My road in life took a while to figure out.
My mom was an elementary schoolteacher and gave me my first science book. I loved it!
At age 5, I asked my dad to explain "PhD". I figured to "do science," I'd need a "doctor title."
As a high school teacher / guidance counselor, my dad gave me a "women in engineering" brochure.
I joined my high school's speech and debate team to be "well-rounded" as my mom always taught.
I found that I liked to know "why"; why things worked in the ways that they did.
My grandmother let me tear apart her old radios; an uncle gave me his Army electronics books.
For college I looked for a school with strong science and engineering programs.
From there, I just kept going. I briefly considered an MBA, but the desire for a PhD stuck with me.
Keep following my journey


Professor of Electrical and Computer Engineering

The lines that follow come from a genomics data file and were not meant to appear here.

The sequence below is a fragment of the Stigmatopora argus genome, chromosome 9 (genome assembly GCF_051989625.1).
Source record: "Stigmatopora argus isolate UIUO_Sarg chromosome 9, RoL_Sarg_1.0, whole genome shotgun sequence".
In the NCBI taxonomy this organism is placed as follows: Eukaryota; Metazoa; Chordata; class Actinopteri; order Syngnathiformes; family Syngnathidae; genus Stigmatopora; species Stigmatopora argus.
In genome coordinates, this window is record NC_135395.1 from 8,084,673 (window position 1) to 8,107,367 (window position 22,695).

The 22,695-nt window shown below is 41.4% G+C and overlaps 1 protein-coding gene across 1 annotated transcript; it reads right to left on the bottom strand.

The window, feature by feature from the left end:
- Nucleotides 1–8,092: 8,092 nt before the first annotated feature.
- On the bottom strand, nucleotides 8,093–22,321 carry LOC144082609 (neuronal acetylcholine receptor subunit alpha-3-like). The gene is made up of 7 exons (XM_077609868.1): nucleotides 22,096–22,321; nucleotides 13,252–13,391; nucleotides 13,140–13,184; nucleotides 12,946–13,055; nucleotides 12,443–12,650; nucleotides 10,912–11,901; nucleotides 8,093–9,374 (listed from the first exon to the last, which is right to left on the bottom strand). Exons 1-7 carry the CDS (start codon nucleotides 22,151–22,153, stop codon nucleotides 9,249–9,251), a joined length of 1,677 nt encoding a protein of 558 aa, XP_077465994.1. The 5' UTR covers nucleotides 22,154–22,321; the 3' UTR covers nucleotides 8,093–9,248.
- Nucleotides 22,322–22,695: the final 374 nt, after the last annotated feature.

I conduct research, teach, and mentor students at the undergraduate and graduate levels.

Career Roadmap

My work combines:
My work combines:
Learning / Being Challenged

Day to Day

When most people think of a professor they think "teacher," and that is true. However, my work entails the two other "pillars of professorship"--research and service. On any given day, my research involves everything from grant writing, to presenting experimental results at conferences, to guiding students through their own masters and PhD programs. My service consists of working with an array of university committees that make decisions affecting both faculty and students.

Advice for Getting Started

Here's the first step for middle school students

I think it's important to get started as soon as you can. In one sense, I decided I wanted to get a doctorate when I was 5 years old, but I didn't know that I wanted to be a professor until many years later. These fine-tuned decisions can come as "late" as undergraduate or graduate school. So I think what you need to do early on is identify whether or not you have the patience for this field—it takes a lot of education, a lot of research into which direction to can be a slow process!

Recommended Education

My career is related to what I studied. I'd recommend the path I took:


The Noise I Shed

From Society in General:

""Going to college? I bet you're looking for an "Mrs. degree!""

Challenges I Overcame

Being an African-American female in STEM,